Spider-Man: Homecoming Makes a Fifty-Five-Year-Old Hero Feel Like a Kid Again | Film Review | Indy Week
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Spider-Man: Homecoming Makes a Fifty-Five-Year-Old Hero Feel Like a Kid Again 

Spider-Man: Homecoming finally brings the iconic hero into the Marvel Cinematic Universe.

photo by Chuck Zlotnick/courtesy of Sony Pictures

Spider-Man: Homecoming finally brings the iconic hero into the Marvel Cinematic Universe.

Peter Parker (Tom Holland) is readying himself to race toward some crosstown nefariousness. As fanfare crescendos on the soundtrack, he shoots his webbing to swing into action, only for it to fall feebly to earth. Cut to a long shot of Spidey sprinting through an empty golf course, dodging nighttime irrigation. Sometimes, there aren't any tall trees or buildings around when you need them. Sometimes, things aren't so super, even for heroes.

Following five previous films, Homecoming returns Spider-Man to his comic book roots and finally integrates him into the Marvel Cinematic Universe. But it's not an origin story pivoting on radioactive arachnids. Peter Parker isn't yet a freelance photographer for The Daily Bugle. Instead, he's Stan Lee and Steve Ditko's original ordinary fifteen-year-old, recently thrust into an Avengers civil war only to be deposited back in the Queens apartment he shares with his Aunt May (Marisa Tomei) and his teen angst.

Aside from his pining for quiz-bowl teammate Liz (Laura Harrier), Peter's high school worries take a backseat as he waits in vain for a call from Tony Stark (Robert Downey Jr.) about the next big superhero adventure. All dressed up with no one to save, an aimless Spider-Man gives directions to old folks and erroneously apprehends people for riding their own bicycles.

The Avengers' impact is writ large in Peter's world. His classmates list which superheroes they would "F-Marry-Kill" as if they were the latest pop stars or athletes. Boys daydream about dates with Black Widow. Captain America (Chris Evans) stars in cheesy made-for-school videos meant to motivate the kids in gym and detention. Bank robbers don Halloween masks of Cap, Thor, Hulk, and Iron Man. And Peter is a nerdy nebbish who gets attention only when his pal, Ned (Jacob Batalon), blurts out that Peter has met Spider-Man.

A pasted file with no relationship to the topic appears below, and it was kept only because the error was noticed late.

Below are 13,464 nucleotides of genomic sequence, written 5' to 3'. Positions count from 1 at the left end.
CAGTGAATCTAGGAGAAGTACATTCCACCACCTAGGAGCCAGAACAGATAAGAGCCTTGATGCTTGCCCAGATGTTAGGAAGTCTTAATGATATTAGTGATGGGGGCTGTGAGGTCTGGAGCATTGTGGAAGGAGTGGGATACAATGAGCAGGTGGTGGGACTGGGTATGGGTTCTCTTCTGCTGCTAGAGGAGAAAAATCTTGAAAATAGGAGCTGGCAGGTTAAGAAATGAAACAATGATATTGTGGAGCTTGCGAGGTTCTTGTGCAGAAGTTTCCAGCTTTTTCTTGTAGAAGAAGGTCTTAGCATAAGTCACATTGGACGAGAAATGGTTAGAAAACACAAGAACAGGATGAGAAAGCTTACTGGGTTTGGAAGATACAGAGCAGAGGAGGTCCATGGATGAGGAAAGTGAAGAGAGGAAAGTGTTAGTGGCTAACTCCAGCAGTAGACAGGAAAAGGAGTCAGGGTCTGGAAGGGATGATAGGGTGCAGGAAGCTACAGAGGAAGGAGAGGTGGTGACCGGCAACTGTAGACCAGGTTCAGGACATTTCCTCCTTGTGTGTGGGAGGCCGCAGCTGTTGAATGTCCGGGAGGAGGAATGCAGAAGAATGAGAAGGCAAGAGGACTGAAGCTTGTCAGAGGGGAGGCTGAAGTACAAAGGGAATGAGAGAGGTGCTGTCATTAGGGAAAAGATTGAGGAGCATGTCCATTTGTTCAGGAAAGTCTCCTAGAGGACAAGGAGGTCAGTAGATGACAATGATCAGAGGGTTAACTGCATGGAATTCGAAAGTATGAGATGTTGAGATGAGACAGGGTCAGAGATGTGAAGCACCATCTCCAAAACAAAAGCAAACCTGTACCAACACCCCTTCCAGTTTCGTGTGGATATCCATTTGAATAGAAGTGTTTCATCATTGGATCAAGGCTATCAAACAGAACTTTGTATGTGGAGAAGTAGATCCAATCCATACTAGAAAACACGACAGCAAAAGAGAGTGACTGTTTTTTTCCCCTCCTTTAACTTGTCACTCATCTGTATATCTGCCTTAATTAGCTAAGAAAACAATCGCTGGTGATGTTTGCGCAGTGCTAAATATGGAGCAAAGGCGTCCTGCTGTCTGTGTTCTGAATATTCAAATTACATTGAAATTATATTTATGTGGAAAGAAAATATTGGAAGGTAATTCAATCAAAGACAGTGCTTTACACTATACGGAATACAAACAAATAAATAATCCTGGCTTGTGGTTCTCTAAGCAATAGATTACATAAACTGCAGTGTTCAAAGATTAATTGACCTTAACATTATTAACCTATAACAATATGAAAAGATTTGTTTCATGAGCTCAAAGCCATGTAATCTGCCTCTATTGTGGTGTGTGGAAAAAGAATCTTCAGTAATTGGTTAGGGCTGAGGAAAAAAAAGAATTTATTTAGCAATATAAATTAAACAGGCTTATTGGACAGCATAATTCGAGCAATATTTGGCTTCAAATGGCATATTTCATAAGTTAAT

"I just want to be myself," he proclaims. "Peter, nobody wants that," Ned replies.

Danger eventually finds Peter in the form of Adrian Toomes (Michael Keaton), a New York City salvage operator who loses a government contract for the cleanup of alien-invasion wreckage to Stark's Department of Damage Control. Desperate to provide for his family, Toomes pilfers enough Chitauri weaponry to become a black-market alien arms dealer, and then expands his illicit operation by repurposing the tech in a vulture-like exoskeleton. Refreshingly, Toomes isn't another supervillain out for world domination. He's an average Joe who's been co-opted and corrupted, becoming Spider-Man's foil even though he's more culturally aligned with him than with the billionaire Stark.

Beyond its PG-13 version of Deadpool-style snark, the most refreshing thing about Spider-Man: Homecoming is its acute self-awareness, from the inspired casting of Holland to the post-credits kicker. Peter Parker doesn't have all the right moves just because he slips on a Stark-supplied onesie; he can't even master its high-tech capabilities, which include an A.I. assistant (voiced by Jennifer Connelly) that hews eerily close to Scarlett Johansson's disembodied OS in Her. His adolescent awkwardness and buoyant banter are more exhilarating than the action scenes, just as Spider-Man should be. This film isn't about Peter Parker learning to grow up. It's about him learning to be a kid again.

This article appeared in print with the headline "Untangled Web"

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